• They drink lots of water.

  • They eat their veg. A French family meal will usually start with either salad (crudités) in the summer or soup in the winter. Vegetables are served with the main course and salad offered with cheese before dessert.

  • They finish their meal with a strong (bitter) espresso, which closes the appetite.

You don't have to come to France to eat and drink like a French woman but when you do, you now know how to fit right in!

à votre santé !

Wendy Narby


You can purchase Wendy’s Book “The Drinking Woman’s Diet” in paperback , on e*book or via Amazon.


Meet The Tribe:

Our community is only as strong as the company we keep, and here we meet some of the folks who make our profession so dynamic.

Bio 1.jpeg

Wendy Narby

Owner, Insider Tasting Wine Education  

Years In Industry:

Almost 30. After 8 years in Paris, I moved to Bordeaux to marry a wine maker and I’ve been working in the industry ever since. I started as a journalist, then as an educator at the Bordeaux wine school and now combine the two with organizing personalized programs for wine enthusiasts, both professional and amateurs wanting to gain a more intimate understanding of Bordeaux and occasionally other wine and spirits destinations. I published my first book ‘Bordeaux Bootcamp’ as a beginners guide to the region and earlier this year - The Drinking Woman’s Diet - A Liver Friendly Lifestyle Guide.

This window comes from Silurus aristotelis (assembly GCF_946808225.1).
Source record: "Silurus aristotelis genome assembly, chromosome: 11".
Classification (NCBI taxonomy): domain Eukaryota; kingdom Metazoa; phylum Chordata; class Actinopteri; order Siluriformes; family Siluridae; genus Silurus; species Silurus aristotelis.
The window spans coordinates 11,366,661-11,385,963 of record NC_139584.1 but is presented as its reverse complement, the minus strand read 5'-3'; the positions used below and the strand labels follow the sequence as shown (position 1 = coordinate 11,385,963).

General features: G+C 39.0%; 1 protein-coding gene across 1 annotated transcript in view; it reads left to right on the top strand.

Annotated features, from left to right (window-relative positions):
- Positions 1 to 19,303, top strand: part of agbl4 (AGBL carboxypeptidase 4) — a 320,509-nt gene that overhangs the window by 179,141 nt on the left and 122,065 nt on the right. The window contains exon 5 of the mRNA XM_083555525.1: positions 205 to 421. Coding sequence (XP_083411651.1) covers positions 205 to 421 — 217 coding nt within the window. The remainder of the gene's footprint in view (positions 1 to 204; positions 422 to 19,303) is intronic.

My Biggest Challenge To Wellness:

Keeping to my self imposed regime of two days a week without booze, it is so tempting when there is so much great wine around, that and getting 7/8 hours sleep a night - now that is a challenge! 

How I Keep It Together To Stay Well:

I have a morning detox routine I try and stick to, even when I’m traveling: I start with a large glass of water and a stretch before even getting out of bed, oil pulling and body brushing and then a large mug of hot water with lemon juice, turmeric, ginger and pepper.

I try and do a daily yoga practice in the morning - even if it is just 10 minutes of sun salutations.  When I’m home walking the dog through the vines at the start of the day is as good for the mind as it is for the body. 

 You can connect with Wendy on Instagram, Twitter, FaceBook or on her website


What We’re Reading:

There's no shortage of wine stories and media inundating our IN Boxes. Here's what has piqued our interest this week.

What Happens When a Somm Takes a Break from Drinking?  - SevenFifty Daily

“When my fiancé, Lyle, suggested that we give our livers the month off, I happily agreed. But after a few days, Sober October demonstrated to me why it wasn’t so easy to take a month off from drinking: It was bad for business.”

The Mindful Glass?  - Sarah Abbott MW on TimAtkin.com

 “If that’s how you feel, maybe you’re in the wrong industry”. I had just said, to a wine trade friend, that I thought our industry was in denial. We are complacent, and we are ignoring a gathering storm.“

Let’s Meet Up!

As work life has it, we are traveling over the next few months and would love to see you. Check out details on the Let's Meet Up! page.

Business of Wine & Food Tourism Conference in Cape Town, Oct. 17 (Cathy)

Wine Communicator of the Year Awards in Sydney, Nov. 6 (Rebecca)

Australian Women in Wine Symposium in Sydney, Nov. 16 (Rebecca)

Wine2Wine in Verona, Italy, Nov 26 to 27 (Rebecca)

Guest Lecturer at INSEEC in Bordeaux, Jan. 21 – 26 (Cathy)


Drop a line to rebecca@abalancedglass.com or cathy@enolytics.com if you are interested in getting together for practice, a chat or a great glass together.